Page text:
Sticking with the theme of talented players without a current college commitment,
Wyatt Featherston (2016, Lakewood, Colo.) recently participated in the National Showcase and continued to perform at a high level on Saturday morning. The athletic outfielder ran a 6.76 60-yard dash and displayed some power potential in the workout portion of PG National. On Saturday he showed some feel for the barrel in game action, as the righthanded hitter ripped a single to left field and a double in the gap. When he’s on time with his stride and his upper and lower halves are synchronized the 6-foot-1, 195-pounder has the bat speed and strength to impact the baseball.




Greer Holston
(2016, Long Beach, Miss.) also impressed at the National Showcase and performed well in his first appearance at the 17u WWBA National Championship. The righthanded pitcher has an extremely projectable 6-foot-4, 215-pound frame with a well-proportioned, leaner build. The Ole Miss commit has some deception in his delivery with a slight hip turn at the apex of his leg lift and a longer, slingy arm action that works to a lower three-quarters arm slot. Early on Holston displayed some of the low-90s velocity that he showed at the National Showcase, but with a large lead he dialed it back a bit and sat comfortably in the 86-88 mph range in his following two innings. The heater was still a quality offering as it offered late arm-side run and sink. Even without the premium velocity when the fastball was located at the knees, which was quite often, the pitch showed monster life and was difficult for hitters to do anything with it other than pound it into the ground. He rarely used (or had to use) his secondary pitches on Saturday, but at the PG National Holston displayed feel for a low-80s slider with sweeping break and glove-side finish, and a low-80s changeup with good fading action that played well off of his fastball trajectory, and a softer breaking ball with more depth in the mid-70s.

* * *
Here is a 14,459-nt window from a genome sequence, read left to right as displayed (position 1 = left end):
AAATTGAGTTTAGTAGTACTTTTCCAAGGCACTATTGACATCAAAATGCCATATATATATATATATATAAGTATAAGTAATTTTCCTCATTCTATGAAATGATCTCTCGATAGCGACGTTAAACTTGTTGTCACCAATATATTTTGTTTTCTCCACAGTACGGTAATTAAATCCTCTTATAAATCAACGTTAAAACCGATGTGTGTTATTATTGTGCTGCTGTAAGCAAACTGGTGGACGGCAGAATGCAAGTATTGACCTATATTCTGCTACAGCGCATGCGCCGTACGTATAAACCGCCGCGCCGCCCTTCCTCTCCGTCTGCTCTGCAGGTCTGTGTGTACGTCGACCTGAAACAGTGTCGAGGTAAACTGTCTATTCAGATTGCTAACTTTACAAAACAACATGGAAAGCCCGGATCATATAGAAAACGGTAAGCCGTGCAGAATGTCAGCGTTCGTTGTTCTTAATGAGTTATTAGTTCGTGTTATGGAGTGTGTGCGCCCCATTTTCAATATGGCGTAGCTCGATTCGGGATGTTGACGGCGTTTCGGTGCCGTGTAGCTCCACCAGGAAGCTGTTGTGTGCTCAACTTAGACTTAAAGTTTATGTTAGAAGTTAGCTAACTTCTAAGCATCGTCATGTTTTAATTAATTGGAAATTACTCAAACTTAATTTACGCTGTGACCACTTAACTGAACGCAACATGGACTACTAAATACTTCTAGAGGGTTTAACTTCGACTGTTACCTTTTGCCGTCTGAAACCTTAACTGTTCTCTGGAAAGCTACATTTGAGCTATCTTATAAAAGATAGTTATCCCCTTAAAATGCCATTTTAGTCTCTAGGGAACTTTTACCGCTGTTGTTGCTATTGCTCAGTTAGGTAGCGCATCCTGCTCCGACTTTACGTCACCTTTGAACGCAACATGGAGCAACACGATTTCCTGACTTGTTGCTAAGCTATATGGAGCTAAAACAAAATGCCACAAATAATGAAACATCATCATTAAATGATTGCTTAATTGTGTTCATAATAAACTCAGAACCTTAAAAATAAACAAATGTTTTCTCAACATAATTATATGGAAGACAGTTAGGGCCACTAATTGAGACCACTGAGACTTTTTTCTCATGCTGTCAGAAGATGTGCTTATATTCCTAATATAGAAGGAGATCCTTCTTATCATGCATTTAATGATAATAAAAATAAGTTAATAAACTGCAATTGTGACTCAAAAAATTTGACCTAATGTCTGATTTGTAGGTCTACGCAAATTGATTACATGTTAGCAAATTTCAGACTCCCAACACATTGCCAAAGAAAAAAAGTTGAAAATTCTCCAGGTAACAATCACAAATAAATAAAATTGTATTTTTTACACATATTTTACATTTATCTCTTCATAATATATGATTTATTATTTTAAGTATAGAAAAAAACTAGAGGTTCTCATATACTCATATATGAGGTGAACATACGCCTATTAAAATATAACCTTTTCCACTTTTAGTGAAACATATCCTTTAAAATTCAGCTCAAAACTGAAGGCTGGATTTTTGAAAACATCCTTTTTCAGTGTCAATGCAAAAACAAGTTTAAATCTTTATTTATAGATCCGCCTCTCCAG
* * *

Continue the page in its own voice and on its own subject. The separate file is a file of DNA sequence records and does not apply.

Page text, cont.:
Baseball U ran out a plethora of quality arms, with all of them throwing one inning each.
Jeff Belge (2016, Syracuse, N.Y.) was very solid at the National Showcase last month, and while he didn’t showcase the same 87-92 mph fastball on Saturday, he still battled and was effective. The physical 6-foot-4, 235-pound southpaw worked more in the 83-86 mph range, but he was able to locate well enough and mix in a quality mid-70s breaking ball with two-plane depth and late glove-side finish that he was able to strike out the side.